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South Sudanese Foe Leaders Signed A Permanent Ceasefire Deal

June 27, 2018

By Deng Machol
(From L to R) South Sudan rebel leader Riek Machar, President Yoweri Museveni of Uganda, Sudanese President Omar Al Bashir, and Salva Kiir, president of South Sudan (SUNA).

(From L to R) South Sudan rebel leader Riek Machar, President Yoweri Museveni of Uganda, Sudanese President Omar Al Bashir, and Salva Kiir, president of South Sudan (SUNA).

South Sudan President Salva Kiir and arch-foe Riek Machar have signed a “permanent” ceasefire deal to take effect within 72 hours, raising hopes of a deal to end their country’s devastating war.

“All parties have agreed on a permanent ceasefire within 72 hours of signing the Khartoum Document,” according to Sudan’s Foreign Minister Al-Dierdiry Ahmed announced following talks in the Sudanese capital.

Kiir and Machar then signed the document in the presence of Sudanese President Omar al-Bashir, who hosted the second face – face meeting between South Sudanese rival leaders.

The clauses that created three capital cities in South Sudan and mandating Sudan to take control of South Sudan’s oilfields have excluded from the signed agreement.

The latest push for peace in South Sudan comes as part of a fresh bid launched by East African leaders with the two fighting factions facing a looming deadline to avert UN sanctions.

The Khartoum negotiations came after a round of talks brokered by Ethiopian Prime Minister Abiy Ahmed last week in Addis Ababa faltered.

Speaking after signing, Sudan president Bashir said that a gun shot should be silent across South Sudan.

“This agreement is the beginning of peace in South Sudan. I am very happy with what has happened today, we have reached an agreement in a very short time and this is because the leaders were very serious,” president Bashir after signing of a new deal.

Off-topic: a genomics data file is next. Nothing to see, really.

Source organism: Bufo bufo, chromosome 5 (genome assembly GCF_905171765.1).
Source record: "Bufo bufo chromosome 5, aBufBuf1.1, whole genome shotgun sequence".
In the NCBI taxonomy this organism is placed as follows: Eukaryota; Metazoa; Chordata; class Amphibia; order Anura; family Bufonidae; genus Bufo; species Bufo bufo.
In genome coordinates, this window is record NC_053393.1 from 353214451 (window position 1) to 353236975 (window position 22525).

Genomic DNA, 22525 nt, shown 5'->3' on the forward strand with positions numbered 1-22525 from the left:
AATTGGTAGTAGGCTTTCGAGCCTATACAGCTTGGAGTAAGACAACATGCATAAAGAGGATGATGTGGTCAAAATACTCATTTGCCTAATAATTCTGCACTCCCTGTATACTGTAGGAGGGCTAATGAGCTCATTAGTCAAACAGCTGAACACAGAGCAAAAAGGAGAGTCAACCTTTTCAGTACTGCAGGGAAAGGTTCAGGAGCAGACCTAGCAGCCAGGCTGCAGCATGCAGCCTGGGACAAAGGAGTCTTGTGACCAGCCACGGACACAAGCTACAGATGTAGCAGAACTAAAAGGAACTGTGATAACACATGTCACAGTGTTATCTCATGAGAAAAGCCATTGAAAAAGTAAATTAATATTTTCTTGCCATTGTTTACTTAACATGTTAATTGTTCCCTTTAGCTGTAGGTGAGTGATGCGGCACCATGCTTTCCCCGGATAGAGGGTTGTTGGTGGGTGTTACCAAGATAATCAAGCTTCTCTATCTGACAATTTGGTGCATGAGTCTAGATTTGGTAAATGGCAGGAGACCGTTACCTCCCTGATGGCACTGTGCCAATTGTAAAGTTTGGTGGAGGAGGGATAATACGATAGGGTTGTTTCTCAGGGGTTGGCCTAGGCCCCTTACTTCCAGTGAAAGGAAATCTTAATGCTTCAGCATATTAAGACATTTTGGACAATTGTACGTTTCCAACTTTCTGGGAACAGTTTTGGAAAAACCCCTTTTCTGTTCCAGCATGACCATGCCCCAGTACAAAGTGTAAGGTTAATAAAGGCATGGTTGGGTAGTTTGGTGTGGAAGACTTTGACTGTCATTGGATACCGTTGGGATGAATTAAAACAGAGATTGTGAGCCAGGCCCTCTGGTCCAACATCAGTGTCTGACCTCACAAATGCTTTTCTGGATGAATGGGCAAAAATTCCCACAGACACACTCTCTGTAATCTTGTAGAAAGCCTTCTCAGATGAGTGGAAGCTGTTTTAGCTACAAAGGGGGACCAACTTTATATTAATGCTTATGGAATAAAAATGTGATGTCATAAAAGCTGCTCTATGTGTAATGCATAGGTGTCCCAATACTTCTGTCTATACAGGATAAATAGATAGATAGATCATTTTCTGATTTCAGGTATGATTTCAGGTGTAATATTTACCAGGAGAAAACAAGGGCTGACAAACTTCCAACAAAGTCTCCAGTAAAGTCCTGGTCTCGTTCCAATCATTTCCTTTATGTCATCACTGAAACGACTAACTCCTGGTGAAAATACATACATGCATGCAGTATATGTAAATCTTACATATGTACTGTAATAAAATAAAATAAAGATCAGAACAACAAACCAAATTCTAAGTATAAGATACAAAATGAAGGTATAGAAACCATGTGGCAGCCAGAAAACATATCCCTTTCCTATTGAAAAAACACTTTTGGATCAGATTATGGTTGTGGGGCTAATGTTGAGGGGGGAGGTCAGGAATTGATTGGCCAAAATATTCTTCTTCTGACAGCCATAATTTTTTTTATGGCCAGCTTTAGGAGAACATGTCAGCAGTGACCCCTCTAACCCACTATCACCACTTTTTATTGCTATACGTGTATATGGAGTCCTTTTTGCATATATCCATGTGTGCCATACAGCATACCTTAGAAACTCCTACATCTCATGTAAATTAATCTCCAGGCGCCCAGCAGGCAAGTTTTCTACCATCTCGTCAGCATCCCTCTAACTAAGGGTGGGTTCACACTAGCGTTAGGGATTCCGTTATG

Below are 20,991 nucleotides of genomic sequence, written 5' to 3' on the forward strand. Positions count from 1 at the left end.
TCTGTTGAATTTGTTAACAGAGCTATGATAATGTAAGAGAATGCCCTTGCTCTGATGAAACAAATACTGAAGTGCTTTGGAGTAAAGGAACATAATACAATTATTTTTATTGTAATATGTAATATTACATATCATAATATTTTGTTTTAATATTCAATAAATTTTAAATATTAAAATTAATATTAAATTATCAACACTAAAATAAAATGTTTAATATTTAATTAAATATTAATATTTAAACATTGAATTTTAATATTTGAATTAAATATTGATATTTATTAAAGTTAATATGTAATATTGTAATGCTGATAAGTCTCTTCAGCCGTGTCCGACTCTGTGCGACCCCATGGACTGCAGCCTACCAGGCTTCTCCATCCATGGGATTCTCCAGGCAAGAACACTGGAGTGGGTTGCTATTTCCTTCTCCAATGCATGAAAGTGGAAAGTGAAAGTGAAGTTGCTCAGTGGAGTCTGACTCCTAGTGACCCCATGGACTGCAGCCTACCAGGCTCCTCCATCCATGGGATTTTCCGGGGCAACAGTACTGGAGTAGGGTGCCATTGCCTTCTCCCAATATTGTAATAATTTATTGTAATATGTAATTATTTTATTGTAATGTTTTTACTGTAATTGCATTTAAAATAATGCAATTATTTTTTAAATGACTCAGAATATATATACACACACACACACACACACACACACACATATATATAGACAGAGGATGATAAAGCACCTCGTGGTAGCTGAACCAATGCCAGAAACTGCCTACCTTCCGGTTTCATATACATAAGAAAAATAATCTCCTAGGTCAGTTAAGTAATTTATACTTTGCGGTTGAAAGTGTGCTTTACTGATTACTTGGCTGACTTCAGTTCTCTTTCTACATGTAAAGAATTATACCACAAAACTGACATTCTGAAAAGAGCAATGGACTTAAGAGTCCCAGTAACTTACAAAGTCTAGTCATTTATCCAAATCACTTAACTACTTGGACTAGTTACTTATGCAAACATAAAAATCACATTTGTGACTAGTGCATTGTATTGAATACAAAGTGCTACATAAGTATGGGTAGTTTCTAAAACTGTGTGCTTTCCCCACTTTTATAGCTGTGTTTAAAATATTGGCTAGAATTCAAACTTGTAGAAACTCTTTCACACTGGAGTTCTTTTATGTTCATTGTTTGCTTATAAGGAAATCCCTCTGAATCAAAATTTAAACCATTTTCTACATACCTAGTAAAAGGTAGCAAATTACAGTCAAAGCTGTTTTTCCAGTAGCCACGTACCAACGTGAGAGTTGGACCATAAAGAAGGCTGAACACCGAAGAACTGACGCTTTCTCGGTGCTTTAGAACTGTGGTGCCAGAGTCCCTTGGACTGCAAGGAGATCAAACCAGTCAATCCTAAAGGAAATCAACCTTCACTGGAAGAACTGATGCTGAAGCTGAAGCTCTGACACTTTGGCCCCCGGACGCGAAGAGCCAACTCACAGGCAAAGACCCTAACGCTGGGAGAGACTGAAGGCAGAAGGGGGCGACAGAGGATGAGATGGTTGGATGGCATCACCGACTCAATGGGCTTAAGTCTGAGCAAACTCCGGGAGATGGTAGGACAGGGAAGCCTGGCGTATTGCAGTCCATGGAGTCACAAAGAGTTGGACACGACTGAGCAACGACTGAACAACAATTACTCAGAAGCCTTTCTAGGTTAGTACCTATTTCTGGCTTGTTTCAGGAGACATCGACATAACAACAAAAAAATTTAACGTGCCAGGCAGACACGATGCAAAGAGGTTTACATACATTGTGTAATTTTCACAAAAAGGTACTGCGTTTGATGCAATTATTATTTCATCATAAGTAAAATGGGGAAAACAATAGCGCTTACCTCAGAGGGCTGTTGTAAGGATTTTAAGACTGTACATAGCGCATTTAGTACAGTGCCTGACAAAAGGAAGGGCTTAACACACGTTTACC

On arriving in Khartoum, Kiir and Machar expressed their readiness to talk peace as the dialogue opened in the presence of Bashir and Ugandan President Yoweri Museveni.

At the same event, president Kiir said it is a day that a suffering people of South Sudan have been expecting and therefore he happy that it has finally achieved.

“I am committed to accept the whole document that I have signed and will abide by all the agreement,” president said, adding that I will not let you down a mediators and facilitators and I will not let you down the people of South Sudan.”

Several previous ceasefire agreements since 2014 have been violated.

Meanwhile, rebel leader Machar said this agreement will help the refugees and those in the protection sites in South Sudan  (Poc)  to return their homes.

“This agreement is now signed. This agreement has a lot of meaning, first the war should come to (an) end by this declaration of ceasefire,” Machar said, further added that I believe our people in South Sudan will be happiest.

“This agreement is the start of the new phase in the lives of our people. We expected within short time to have a full agreement because our parties have come to Khartoum,” rebel leader said.

South Sudan’s war, which has killed tens of thousands of people and displaced about four million, broke out in December 2013 when Kiir accused his then-deputy Machar of plotting a coup, dashing the optimism that accompanied independence from Sudan just two years earlier.

The two principals signed agreement in August 2015, returned Machar to Juba as a first vice president, but deal collapsed in 2016, after renewal fighting at presidential palace in Juba between president Kiir and rebel leader Machar’s loyalists, forced Machar fled a country, where he ended up in political detention in South Africa for two years until he was released a week ago to held talks with president Kiir in Addis Ababa and then Khartoum.

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